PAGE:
Explore Amelia Island

Things to do on Amelia Island

Do you want to feel far away in a magical, new destination while still having all of the comforts of home just minutes from a major airport? The warm humidity enveloped us from the moment we stepped off the plane in Jacksonville, FL, welcoming us to a dreamy southern setting. We arrived in Amelia Island, Florida, in just a few minutes. Our off-season visit provided us with a peaceful, uncrowded visit to north Florida, complete with southern hospitality and stunning seaside scenery.

Amelia Island, Florida has been named among the Top 10 North American islands by Conde Nast Traveler’s Reader’s Choice Awards.

Also making the Reader’s Choice Awards is The Ritz-Carlton, Amelia Island. The 444-room beachfront resort was ranked #21 among the Top 50 US Mainland Resorts.

Located just off the coast of northeast Florida, Amelia Island is a barrier island rich in colorful history and breathtaking natural beauty. Surrounded by the Atlantic Ocean, Intra- coastal Waterway, strong-current Nassau Sound, and one of the East’s largest and deepest inlets – Cumberland Sound – Amelia Island is edged with natural Appalachian quartz beaches and framed by dunes as high as 40 feet.

Thirteen miles long and two miles wide, the northern and southern tips of the Island are park preserves that makeup nearly 10 percent of the entire Island.

Amelia Island is the last in the string of sea islands along the U.S.’s southeast coast. Only 13 miles long and two miles wide, the little island offers visitors an eclectic mix of things to do. This quick travel guide highlights the top five.

Amelia Island Beaches

Amelia Island’s beaches are ideal for families, couples, solo travelers, and dogs. The wide beach gives everyone room to stretch and find their own place. Parking is free with plenty of public access. A favorite pastime of Amelia Island beachgoers is collecting fossilized shark teeth.

American Beach is a must-see. It was originally an African American community founded during Jim Crow-era segregation. Today, American Beach is on the National Register of Historic Places. It’s funky, kitsch, and a nice contrast against the chichi resorts. During its peak, Ray Charles, Cab Calloway, and Hank Aaron were some of the celebrities who visited American Beach.

Ghost Tours of Amelia

A few spirits lurk in Amelia Island’s Fernandina Beach. Tales of the supernatural are revealed year-round on ghost-walking tours. Tour participants may come face to face with one of the salty sea captains who navigated through Amelia Island’s waters during the 1800s. Or, they learn about some of the 30 ghosts believed to be haunting the Florida House Inn, which happens to be Florida’s oldest continuously run hotel. The Amelia Island Museum of History offers tours each Friday and Ghost Tours of Amelia offers tours every Friday and Saturday.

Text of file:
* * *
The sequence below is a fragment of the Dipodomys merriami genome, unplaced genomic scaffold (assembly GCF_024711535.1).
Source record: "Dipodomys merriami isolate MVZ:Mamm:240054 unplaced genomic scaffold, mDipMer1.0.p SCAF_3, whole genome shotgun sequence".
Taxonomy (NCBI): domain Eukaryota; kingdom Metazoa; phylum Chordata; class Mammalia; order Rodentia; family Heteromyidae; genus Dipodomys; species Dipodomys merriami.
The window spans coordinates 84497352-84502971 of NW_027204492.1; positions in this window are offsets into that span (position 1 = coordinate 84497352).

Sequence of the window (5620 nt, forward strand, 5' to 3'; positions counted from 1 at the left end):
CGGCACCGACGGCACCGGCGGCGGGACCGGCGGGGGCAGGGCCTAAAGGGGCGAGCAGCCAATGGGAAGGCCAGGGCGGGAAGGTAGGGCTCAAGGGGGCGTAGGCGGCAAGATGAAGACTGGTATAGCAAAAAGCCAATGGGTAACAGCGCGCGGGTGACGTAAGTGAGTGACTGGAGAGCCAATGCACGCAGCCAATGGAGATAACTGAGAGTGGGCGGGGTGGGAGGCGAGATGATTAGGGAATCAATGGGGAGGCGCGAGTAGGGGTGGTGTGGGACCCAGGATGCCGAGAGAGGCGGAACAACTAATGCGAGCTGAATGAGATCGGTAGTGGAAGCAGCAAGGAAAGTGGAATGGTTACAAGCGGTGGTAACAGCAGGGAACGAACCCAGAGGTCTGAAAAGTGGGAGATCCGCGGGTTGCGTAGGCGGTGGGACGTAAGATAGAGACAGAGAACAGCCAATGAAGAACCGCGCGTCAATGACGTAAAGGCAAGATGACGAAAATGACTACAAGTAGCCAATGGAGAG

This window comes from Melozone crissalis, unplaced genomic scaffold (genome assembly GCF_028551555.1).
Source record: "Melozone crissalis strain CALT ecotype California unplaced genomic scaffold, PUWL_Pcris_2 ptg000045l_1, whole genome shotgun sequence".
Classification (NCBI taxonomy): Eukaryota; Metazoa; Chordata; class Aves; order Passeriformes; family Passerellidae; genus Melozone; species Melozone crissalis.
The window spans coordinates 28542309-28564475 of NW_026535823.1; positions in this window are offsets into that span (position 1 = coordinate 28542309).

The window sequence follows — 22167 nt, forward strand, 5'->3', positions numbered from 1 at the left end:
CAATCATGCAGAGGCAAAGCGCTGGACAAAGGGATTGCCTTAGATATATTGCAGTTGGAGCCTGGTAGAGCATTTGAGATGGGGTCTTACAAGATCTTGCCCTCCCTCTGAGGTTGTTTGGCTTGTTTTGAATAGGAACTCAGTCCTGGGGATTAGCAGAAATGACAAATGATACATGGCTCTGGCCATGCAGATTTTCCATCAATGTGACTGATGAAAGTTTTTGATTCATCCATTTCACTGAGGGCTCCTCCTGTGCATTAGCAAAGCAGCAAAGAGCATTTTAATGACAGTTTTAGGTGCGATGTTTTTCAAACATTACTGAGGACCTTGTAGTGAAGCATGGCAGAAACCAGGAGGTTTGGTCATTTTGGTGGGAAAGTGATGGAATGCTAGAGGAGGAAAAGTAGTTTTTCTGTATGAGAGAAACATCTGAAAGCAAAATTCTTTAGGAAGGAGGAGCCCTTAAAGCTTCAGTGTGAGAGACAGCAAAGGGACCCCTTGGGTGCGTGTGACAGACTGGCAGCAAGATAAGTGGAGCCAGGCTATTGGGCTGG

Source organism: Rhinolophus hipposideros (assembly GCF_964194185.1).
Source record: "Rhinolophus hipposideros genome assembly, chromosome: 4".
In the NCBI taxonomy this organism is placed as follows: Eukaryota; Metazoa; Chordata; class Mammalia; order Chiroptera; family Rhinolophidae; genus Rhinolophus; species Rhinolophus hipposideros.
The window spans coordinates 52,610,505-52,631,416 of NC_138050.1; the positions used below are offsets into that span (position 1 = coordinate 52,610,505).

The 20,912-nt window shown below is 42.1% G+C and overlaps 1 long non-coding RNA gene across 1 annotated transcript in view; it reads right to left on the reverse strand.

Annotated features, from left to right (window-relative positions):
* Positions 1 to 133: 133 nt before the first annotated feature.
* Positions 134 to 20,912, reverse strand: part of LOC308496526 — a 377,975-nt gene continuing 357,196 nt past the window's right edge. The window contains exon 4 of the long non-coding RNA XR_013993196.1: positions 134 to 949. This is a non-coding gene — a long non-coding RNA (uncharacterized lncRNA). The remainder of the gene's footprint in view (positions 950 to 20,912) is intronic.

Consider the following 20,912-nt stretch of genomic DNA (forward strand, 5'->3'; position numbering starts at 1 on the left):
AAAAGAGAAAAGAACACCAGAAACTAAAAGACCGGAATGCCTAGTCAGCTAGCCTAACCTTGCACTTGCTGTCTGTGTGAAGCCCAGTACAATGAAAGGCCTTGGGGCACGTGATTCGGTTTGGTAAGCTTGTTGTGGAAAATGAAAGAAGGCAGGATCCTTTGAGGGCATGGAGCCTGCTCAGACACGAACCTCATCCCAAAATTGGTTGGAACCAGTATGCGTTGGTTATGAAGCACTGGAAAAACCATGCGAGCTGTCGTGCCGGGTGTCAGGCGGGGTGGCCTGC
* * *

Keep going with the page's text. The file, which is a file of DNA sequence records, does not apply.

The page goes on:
Fernandina Beach travelers wanting to spend quality time with the island’s spooky inhabitants can spend a night at the Florida House Inn or the Williams House Bed & Breakfast. President of the Confederacy, Jefferson Davis, slept at the Williams House but it’s the spirit of a friendly ghost with a disdain for candlesticks who haunts, err, entertains, inn guests.

Horse-drawn Carriage Tours

Fernandina Beach’s historic district is reminiscent of a Victorian village and it’s only befitting to see horse-drawn carriages. Thirty-minute tours take visitors through neighborhoods to look at historic landmarks and listen to tales of ghosts, pirates, and other characters from Amelia Island’s past. Amelia Island Carriages offers tours year-round.

Kelly Seahorse Ranch

Amelia Island is one of the few places in Florida to ride a horse on the beach. Kelly Seahorse Ranch fulfills the romantic dream of riding a horse along the surf. The one-hour tour in Amelia Island State Park is appropriate for beginners and riders must be at least 13 years old and four feet six inches tall.

Tee Up. Amelia Island may only be 26 square miles but the little sea island packs a punch with 117 holes of golf divided among four courses. The two public courses are the Fernandina Beach Golf Club and the Royal Amelia Links. The only PGA Tournament Course on Amelia Island is the Golf Club at Amelia Island at Summer Beach. The courses with the most spectacular views are found at Amelia Island Plantation with courses designed by Pete Dye and Tom Fazio.

Uncover the Past

Flags of eight nations have flown over Amelia Island, the only U.S. territory with this claim. The French, Spanish, and English have shaped the island into the eclectic destination it is today. While walking the streets of Fernandina Beach, it’s easy to imagine the rogue pirates and Victorian ladies who called the city home.

Amelia Island Museum of History

Housed in an old jail, the Amelia Island Museum of History shows and tells the island’s history. In addition to ghost walking tours, other historical walking tours are offered. Fort Clinch State Park preserves Amelia Island’s Confederacy Civil War history. The fort was later used as a World War II outpost and today is a state park.


Amelia Island’s small size belies the host of activities she offers her guests. From golf and tennis at world-class resorts to kayaking, sunset sails, and horseback riding on the beach, Amelia Island provides an array of activities for those who want to keep busy. For those who want pure rest, relaxation, and quality time with loved ones, there is no better place than Amelia Island.